- The Washington Times - Thursday, February 16, 2017

ANALYSIS/OPINION:

Admittedly, the last week hasn’t been the best one for the Trump administration.

The stay on President Trump’s immigration executive ruling was upheld by the 9th Circuit Court of Appeals, he fired his National Security Adviser Michael Flynn, his labor nominee withdrew from consideration, and leaks continue to plague his young presidency.

And yet, Mr. Trump continues to deliver on the promises he made on the campaign trail.

On Wednesday, Defense Secretary James Mattis issued an ultimatum to allies in the North Atlantic Treaty Organization in a closed-door meeting in Brussels, warning them to pay up or the U.S. may alter its relationship with them.

“I owe it to you all to give you clarity on the political reality in the United States and to state the fair demand from my country’s people in concrete terms,” Mr. Mattis said, according to a report in The Washington Post. “America will meet its responsibilities, but if your nations do not want to see America moderate its commitment to the alliance, each of your capitals needs to show its support for our common defense.”

While campaigning, Mr. Trump often said NATO members needed to “pay their fair share” — that many of the alliance’s 28 members relied too heavily on the U.S. and didn’t contribute the 2 percent of their GDP they promised to the alliance, and that needed to change.

The message delivered by Mr. Mattis was clear.

“No longer can the American taxpayer carry a disproportionate share of the defense of Western values,” Mr. Mattis said. “Americans cannot care more for your children’s security than you do. Disregard for military readiness demonstrates a lack of respect for ourselves, for the alliance and for the freedoms we inherited, which are now clearly threatened.”

Exactly right. It’s the start Mr. Trump promised.

Also on Wednesday, Mr. Trump met with Israeli Prime Minister Benjamin Netanyahu in the White House. His reception and their joint press conference was warm and friendly — and stood in stark contrast to the last eight years under the Obama administration.

Mr. Trump abandoned Washington’s decade-old policy for a two-state solution, saying he preferred whatever policy that pleased both parties. Mr. Netanyahu reaffirmed Mr. Trump’s commitment to Israel, saying there was “no greater supporter of the Jewish people and the Jewish state” than Mr. Trump.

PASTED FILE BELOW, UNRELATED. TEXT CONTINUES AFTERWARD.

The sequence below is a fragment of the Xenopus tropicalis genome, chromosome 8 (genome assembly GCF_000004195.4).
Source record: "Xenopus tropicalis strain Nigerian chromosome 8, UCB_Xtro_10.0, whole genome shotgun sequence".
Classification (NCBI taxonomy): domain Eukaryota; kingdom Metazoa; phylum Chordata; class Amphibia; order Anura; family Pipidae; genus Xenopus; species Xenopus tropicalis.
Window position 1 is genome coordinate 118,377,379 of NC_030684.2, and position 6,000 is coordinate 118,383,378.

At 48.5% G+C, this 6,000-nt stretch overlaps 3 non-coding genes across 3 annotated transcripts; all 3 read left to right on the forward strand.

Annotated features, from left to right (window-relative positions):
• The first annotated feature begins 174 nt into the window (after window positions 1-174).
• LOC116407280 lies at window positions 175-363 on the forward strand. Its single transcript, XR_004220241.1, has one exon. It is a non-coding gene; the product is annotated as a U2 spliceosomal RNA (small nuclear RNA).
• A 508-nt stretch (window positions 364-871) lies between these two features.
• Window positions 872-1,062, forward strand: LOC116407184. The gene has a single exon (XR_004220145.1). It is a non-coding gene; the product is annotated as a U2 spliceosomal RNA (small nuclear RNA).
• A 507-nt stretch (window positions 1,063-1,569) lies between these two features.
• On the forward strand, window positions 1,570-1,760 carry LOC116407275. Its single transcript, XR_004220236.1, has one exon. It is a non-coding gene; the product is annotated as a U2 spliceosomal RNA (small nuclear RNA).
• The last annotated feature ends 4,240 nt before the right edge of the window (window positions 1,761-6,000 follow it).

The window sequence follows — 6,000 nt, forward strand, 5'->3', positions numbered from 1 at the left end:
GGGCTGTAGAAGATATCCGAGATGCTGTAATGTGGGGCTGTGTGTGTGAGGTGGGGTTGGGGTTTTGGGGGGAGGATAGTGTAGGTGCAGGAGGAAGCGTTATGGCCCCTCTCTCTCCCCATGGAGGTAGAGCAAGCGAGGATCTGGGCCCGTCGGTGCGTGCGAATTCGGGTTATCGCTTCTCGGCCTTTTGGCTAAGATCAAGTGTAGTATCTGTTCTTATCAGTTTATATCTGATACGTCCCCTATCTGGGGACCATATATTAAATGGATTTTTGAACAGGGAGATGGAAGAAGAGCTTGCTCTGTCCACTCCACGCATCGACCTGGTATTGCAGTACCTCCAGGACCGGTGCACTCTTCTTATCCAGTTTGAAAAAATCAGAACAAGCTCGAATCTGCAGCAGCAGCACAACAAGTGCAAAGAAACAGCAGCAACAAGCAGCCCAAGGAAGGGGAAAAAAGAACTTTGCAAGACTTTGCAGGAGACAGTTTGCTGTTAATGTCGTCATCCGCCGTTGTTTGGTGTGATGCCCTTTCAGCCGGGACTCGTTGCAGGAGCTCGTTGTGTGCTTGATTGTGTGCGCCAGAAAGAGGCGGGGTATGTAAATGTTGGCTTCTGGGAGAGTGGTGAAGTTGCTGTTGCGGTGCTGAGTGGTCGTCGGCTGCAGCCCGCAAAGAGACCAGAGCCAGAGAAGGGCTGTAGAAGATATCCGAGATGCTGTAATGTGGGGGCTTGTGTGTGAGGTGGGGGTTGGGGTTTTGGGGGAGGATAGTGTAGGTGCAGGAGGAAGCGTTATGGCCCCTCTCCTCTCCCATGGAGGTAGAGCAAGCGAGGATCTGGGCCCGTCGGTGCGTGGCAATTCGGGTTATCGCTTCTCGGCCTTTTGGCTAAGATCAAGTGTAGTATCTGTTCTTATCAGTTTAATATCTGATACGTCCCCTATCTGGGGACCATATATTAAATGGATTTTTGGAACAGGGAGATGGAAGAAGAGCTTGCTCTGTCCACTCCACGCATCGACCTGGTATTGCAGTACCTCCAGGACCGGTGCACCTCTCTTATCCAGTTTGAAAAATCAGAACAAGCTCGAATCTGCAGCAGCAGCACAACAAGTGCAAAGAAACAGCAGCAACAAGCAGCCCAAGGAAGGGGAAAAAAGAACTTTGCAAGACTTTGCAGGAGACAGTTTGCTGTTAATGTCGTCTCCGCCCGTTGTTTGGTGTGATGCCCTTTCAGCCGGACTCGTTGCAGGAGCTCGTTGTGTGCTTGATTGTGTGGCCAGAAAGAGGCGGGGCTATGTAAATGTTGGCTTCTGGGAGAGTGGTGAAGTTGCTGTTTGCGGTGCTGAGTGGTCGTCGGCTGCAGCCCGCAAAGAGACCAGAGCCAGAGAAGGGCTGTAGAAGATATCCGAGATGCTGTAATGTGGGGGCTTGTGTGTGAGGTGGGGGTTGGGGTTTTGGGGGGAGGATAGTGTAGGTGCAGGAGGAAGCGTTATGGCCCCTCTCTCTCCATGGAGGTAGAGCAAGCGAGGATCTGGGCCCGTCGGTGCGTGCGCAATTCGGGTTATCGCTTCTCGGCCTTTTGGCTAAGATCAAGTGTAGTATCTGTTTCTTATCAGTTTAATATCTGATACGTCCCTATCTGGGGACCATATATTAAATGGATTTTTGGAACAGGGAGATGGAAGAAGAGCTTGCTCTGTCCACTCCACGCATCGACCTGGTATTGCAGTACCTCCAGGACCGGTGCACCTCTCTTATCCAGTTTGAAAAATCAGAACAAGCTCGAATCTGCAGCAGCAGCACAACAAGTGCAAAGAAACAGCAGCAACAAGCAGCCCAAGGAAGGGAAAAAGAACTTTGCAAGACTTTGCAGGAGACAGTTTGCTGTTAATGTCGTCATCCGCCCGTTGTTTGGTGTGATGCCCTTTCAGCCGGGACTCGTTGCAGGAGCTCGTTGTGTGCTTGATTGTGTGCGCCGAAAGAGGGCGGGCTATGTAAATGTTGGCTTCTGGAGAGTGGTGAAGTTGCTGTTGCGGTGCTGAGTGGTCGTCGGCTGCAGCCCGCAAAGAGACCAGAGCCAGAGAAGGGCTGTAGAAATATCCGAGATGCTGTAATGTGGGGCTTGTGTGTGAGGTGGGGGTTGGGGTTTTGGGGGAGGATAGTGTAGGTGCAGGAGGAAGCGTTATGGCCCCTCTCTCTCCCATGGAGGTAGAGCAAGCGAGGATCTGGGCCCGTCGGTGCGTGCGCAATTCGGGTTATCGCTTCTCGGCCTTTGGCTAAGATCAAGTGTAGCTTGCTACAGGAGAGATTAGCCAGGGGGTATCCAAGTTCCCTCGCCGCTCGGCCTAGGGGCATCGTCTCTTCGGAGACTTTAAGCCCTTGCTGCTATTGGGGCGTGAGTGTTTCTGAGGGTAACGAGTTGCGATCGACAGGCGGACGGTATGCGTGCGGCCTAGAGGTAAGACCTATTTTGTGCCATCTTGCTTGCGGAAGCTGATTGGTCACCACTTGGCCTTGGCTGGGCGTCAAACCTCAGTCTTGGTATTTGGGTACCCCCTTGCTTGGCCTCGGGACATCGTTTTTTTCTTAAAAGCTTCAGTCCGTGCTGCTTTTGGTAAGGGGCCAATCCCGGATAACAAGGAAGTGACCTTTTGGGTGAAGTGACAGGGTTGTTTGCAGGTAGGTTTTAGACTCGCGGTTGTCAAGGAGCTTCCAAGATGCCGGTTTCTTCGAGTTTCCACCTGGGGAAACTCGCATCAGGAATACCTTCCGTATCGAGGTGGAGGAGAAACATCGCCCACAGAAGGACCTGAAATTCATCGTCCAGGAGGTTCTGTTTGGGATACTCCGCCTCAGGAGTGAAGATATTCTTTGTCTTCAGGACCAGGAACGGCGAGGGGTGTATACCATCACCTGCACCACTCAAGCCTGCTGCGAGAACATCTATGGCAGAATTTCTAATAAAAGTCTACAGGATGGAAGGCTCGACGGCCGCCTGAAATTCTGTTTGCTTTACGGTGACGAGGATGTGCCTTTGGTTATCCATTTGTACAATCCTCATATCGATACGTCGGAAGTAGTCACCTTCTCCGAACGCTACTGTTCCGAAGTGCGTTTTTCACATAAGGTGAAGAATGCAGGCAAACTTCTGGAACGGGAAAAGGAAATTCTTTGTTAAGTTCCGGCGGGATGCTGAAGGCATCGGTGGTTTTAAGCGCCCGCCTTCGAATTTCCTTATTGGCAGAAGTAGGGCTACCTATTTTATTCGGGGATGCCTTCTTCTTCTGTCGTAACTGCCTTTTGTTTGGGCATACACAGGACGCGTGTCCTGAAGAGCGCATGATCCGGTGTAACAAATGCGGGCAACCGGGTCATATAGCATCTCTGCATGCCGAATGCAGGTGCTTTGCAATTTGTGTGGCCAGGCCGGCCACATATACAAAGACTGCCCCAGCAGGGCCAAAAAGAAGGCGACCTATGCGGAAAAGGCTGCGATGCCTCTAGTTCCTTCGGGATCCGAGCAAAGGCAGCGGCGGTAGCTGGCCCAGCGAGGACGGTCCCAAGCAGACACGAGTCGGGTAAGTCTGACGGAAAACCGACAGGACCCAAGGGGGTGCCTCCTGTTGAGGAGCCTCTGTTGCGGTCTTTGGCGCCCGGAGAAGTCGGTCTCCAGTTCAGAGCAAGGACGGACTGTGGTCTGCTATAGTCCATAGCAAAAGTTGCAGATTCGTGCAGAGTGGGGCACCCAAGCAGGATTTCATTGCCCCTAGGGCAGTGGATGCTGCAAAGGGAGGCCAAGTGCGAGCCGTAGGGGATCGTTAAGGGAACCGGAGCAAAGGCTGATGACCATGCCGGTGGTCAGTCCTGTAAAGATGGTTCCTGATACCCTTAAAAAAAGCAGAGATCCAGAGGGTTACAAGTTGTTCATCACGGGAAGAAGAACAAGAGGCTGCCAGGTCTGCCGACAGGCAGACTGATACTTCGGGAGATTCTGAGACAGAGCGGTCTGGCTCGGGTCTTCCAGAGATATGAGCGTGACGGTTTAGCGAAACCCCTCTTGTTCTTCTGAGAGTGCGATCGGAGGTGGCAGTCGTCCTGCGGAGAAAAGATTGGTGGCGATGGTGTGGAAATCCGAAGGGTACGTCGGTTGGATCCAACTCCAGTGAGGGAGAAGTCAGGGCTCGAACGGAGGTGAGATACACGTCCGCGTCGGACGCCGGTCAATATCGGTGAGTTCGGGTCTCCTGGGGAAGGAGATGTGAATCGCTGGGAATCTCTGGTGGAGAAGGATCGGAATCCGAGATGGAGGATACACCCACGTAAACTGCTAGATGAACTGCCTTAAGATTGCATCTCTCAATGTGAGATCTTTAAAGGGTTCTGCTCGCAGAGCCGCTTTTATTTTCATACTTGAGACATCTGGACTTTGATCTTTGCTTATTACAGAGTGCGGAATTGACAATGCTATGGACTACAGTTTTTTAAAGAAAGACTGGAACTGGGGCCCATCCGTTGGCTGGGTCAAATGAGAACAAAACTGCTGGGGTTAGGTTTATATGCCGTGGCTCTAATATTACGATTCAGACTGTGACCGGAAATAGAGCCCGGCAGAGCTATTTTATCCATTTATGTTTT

On the domestic front, Mr. Trump has also been busy.

He’s signed executive orders reducing regulatory burdens within the federal bureaucracy and Obamacare, has frozen federal hiring, pulled out of the Trans-Pacific Partnership, approved the Keystone XL and Dakota Access oil pipelines, outlined a plan to review the Dodd-Frank banking legislation, laid out spending plans for the Mexico border wall, strengthened White House ethics rules and temporarily suspended immigration from seven terrorist-ridden countries.

Meanwhile, Congress is using the Congressional Review Act to repeal many Obama-era regulations that undercut economic growth.

Mr. Trump has announced a campaign rally in Florida — and this is a good thing. He needs to start highlighting his accomplishments to the people who elected him, as the news media surely isn’t going to do it. Reconnecting with his base will also be good therapy for Mr. Trump, as he thrives off the crowd’s energy. Mr. Trump knows his only responsibility is to that of his voters.

The news media and Washington establishment will continue to feed off the scandals and leaks, and try to ruin Mr. Trump. This will go on for at least four more years.

And it’s OK. As Rush Limbaugh continues to say, the news media didn’t make Mr. Trump and therefore it can’t take him down.

Although the road so far has been bumpy, Mr. Trump will continue to roll.

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